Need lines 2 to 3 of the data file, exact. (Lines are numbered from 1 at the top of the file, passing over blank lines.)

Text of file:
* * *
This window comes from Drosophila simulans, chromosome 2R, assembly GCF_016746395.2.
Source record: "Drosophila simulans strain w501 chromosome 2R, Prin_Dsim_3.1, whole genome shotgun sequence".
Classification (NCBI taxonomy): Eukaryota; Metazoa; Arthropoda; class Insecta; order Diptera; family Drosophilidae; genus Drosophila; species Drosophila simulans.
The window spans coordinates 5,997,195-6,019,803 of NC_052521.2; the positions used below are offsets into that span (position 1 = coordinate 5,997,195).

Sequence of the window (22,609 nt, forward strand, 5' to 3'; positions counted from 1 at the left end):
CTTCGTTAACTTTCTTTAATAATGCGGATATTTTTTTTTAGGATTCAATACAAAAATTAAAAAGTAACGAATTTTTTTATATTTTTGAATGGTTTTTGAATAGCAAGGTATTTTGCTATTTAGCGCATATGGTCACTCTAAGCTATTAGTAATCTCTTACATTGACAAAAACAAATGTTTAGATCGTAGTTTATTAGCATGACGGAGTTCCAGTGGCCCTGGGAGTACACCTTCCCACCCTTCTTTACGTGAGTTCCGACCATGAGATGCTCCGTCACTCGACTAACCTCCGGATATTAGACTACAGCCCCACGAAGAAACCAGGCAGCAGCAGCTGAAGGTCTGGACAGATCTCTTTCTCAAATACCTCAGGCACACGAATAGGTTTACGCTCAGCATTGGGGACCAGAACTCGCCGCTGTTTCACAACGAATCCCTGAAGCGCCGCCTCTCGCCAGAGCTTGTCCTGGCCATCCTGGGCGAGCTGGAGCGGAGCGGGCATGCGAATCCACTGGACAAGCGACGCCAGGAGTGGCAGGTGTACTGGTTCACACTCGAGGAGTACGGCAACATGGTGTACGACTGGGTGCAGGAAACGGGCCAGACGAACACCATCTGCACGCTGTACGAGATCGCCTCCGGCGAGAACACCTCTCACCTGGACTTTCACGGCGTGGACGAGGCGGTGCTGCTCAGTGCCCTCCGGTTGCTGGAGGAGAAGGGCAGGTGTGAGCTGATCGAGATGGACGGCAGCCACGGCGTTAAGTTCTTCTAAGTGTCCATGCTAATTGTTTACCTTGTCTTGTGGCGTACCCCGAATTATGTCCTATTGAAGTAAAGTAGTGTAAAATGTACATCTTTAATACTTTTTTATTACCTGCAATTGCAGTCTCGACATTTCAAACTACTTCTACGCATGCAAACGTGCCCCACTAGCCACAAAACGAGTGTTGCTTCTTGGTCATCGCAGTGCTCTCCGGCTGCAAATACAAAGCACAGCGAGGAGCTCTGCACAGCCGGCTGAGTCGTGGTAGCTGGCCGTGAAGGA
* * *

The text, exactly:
Source record: "Drosophila simulans strain w501 chromosome 2R, Prin_Dsim_3.1, whole genome shotgun sequence".
Classification (NCBI taxonomy): Eukaryota; Metazoa; Arthropoda; class Insecta; order Diptera; family Drosophilidae; genus Drosophila; species Drosophila simulans.